It’s A Long Way To The Top

I’ve been into rock music in a serious way since I was about eleven and I’ve always loved live music. However, in recent years, I’ve been seeing fewer and fewer bands live. I won’t pay touts, I don’t like big outdoor gigs much, and I’ve had other commitments. Then, a couple of months ago, I had a bit of an epiphany, and I’m back at gigs. Not by the mega bands of my youth, who rarely play anything smaller than a football stadium and charge half a month’s wages for a ticket: no, I’ve been championing the little guys, the ones who’re trying to make it, and the ones whose star may not be burning quite as bright as it once did. And, I have to tell you, folks, I’m loving it!

I like to check out Classic Rock Magazine’s tracks of the week online … erm … every week … and it was while doing this that I stumbled across a track by a young British band called Illustr8ors. I loved it, and decided to see if they were playing in Scotland any time soon. They were, but as support to another band – Toseland – who I’d not heard of either. I called one of my mates who’s into the same kind of stuff as me, and he agreed to take a punt on going. At £10 a ticket (including fees) it didn’t seem much of a risk. It wasn’t. Both bands put on a great show and, afterwards, I was inclined to put one of Toseland’s albums on my birthday wish list. (I’ll get the Illustr8ors album when it comes out next year).


There was something different about this type of gig; something life-affirming and inspiring. These lads were trundling around the UK in a couple of vans, setting up their own gear, in tiny venues, and playing to a couple of hundred punters on a good night. It takes guts and a lot of self-belief to do this. It used to be called ‘paying your dues’ but, in this era of instant gratification and instant stardom via dogshit TV shows like X-Factor, it must be even harder than it used to be. I was inspired, I was ready to find something else to go to. Step up RavenEye.

Last night, I went to Glasgow with the same pal and, again, we only had to shell out £10 each for our tickets. I bought their album, Nova, in advance of the gig and loved it, so I was looking forward to hearing songs from it live. Well, they played an absolute blinder. It has to be one of the best gigs I’ve been to – right up there with some of the rock superstars I’ve seen over the years. If these guys don’t make it big, then there’s no justice in the world.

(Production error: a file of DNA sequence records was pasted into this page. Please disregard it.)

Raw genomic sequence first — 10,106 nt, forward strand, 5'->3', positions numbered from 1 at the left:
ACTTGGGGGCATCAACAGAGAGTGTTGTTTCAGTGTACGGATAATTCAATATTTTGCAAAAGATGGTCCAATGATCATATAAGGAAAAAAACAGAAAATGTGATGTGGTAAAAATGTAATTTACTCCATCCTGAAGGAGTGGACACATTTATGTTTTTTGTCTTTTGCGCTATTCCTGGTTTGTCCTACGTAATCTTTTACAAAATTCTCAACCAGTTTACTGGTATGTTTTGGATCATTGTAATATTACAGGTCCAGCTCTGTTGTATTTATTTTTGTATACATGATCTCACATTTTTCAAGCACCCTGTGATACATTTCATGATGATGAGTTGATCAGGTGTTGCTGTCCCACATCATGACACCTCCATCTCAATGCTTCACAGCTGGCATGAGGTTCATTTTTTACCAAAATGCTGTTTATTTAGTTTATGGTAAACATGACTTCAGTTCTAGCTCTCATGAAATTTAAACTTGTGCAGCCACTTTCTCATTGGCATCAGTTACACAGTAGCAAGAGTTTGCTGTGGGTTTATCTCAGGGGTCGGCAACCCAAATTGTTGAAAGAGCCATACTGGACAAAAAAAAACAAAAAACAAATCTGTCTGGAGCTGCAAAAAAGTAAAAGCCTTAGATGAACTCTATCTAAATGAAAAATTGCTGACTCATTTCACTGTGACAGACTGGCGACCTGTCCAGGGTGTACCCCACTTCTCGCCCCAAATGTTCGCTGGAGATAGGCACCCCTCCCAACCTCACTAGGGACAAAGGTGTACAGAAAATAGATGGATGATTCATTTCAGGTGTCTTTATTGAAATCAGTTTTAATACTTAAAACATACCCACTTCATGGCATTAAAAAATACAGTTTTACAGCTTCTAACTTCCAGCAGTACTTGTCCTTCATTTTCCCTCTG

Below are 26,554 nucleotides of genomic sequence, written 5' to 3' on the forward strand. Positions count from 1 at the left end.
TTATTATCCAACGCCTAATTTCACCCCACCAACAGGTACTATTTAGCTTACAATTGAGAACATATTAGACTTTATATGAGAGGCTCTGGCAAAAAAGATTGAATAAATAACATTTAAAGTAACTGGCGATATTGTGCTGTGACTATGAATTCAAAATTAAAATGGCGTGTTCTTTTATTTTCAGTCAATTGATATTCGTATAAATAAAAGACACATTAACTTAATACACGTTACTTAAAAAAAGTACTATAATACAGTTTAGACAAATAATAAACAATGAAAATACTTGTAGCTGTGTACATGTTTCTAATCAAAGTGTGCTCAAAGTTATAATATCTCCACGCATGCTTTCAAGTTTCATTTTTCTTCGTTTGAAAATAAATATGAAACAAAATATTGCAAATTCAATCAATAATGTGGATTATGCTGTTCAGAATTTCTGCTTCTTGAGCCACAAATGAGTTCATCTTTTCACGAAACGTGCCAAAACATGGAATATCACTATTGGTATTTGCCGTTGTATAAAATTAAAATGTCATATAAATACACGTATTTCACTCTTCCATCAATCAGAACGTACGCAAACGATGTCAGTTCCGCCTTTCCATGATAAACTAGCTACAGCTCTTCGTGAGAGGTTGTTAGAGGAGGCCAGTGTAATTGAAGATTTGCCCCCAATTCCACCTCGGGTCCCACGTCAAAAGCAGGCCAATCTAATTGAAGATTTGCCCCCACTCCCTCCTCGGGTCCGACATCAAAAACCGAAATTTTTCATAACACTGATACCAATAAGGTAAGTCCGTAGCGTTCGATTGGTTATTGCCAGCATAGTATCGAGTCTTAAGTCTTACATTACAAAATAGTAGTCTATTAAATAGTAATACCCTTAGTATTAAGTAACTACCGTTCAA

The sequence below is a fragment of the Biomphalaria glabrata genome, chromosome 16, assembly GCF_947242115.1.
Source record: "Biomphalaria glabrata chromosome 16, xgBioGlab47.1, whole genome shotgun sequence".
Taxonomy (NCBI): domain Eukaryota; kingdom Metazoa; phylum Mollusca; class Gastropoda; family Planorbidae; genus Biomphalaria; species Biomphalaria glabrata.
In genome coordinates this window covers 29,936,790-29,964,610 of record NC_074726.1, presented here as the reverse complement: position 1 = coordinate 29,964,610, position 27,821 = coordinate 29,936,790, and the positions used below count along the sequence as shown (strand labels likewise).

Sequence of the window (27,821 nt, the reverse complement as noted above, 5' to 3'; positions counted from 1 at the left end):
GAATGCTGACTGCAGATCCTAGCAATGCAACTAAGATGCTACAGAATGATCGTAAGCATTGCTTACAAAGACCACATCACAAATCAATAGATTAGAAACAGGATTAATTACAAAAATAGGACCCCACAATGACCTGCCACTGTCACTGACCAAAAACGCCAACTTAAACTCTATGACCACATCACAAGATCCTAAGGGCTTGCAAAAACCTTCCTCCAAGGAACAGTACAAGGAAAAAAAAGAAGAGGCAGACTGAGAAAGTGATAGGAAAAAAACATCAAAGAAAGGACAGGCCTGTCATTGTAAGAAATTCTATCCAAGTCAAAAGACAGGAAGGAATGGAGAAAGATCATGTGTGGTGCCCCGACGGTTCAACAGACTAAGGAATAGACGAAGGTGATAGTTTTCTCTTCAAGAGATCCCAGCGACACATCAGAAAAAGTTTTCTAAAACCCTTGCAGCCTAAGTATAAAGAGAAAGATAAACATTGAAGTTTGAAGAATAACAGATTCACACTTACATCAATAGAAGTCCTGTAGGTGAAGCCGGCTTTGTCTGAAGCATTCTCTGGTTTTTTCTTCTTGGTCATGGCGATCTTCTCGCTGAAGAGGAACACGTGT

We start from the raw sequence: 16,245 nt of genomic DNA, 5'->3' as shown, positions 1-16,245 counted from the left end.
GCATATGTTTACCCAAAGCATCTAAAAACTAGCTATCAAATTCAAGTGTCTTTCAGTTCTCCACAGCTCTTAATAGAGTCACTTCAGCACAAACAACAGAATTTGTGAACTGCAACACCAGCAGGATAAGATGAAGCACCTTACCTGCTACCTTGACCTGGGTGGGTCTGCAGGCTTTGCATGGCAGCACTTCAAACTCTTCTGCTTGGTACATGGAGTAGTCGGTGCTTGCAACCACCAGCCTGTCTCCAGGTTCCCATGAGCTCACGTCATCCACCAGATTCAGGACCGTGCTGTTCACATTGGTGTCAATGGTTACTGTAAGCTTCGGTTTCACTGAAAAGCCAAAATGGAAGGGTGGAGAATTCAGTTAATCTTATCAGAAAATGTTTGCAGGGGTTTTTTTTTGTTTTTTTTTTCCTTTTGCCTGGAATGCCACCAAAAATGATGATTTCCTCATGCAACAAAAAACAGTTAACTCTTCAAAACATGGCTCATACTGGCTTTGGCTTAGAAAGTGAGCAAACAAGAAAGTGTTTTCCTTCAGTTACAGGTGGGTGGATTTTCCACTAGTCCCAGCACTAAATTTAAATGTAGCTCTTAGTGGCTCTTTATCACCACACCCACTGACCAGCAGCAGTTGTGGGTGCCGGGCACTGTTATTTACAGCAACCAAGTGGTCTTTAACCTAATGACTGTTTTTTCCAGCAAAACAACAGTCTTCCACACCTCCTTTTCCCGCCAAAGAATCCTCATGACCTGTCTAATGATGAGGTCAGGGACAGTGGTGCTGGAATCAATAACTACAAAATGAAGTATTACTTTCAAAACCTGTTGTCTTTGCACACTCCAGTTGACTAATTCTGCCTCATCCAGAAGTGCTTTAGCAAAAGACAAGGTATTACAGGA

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Oli Brown and Aaron Spiers from RavenEye ripping it up in Glasgow

After the gig, they manned their own merchandise stall and I bought an EP, which they signed for me. They were friendly, cheery and brilliant with the punters lining up to buy stuff and have their photos taken with them. After that, they’d be loading their van and pin-balling all over the UK until the end of November.

I’ve played in bands, and I know how hard it can be to get set up for a gig, and what it takes to hone a polished live set. I feel good to be helping these lads on their way in my own small way. There are so many hurdles to overcome – declining numbers of venues, pay-to-play policies, local authority curfews and noise abatement, declining CD sales, and poor live attendances. Bands like the three I’ve mentioned here need all the help we can give them.

Music is something much more than economics, though. It’s good for the soul. It lifts your mood, it brings people together in tribes and common purpose, and it stimulates your mind in ways no computer screen ever could. I hope some of you that might also have fallen by the wayside in terms of live music might consider getting out of the house and watching a few of these little guys. I don’t think you’ll regret it.

Next up for me? I’m going to a two day event called Winter Storm held in the seaside town of Troon. It’s a line-up festooned with a mixture of new Scottish acts and some 80’s bands like FM and Tygers of Pan Tang; still plying their trade, even though they never reached the giddy heights of stardom that some of their contemporaries did. Oh, and Toseland are there as well. I can’t wait!

And finally, for all those struggling bands out there, remember what your old pal Bon Scott said…


About Peter

Peter Carroll is a Scotsman, author, musician and wildlife enthusiast.
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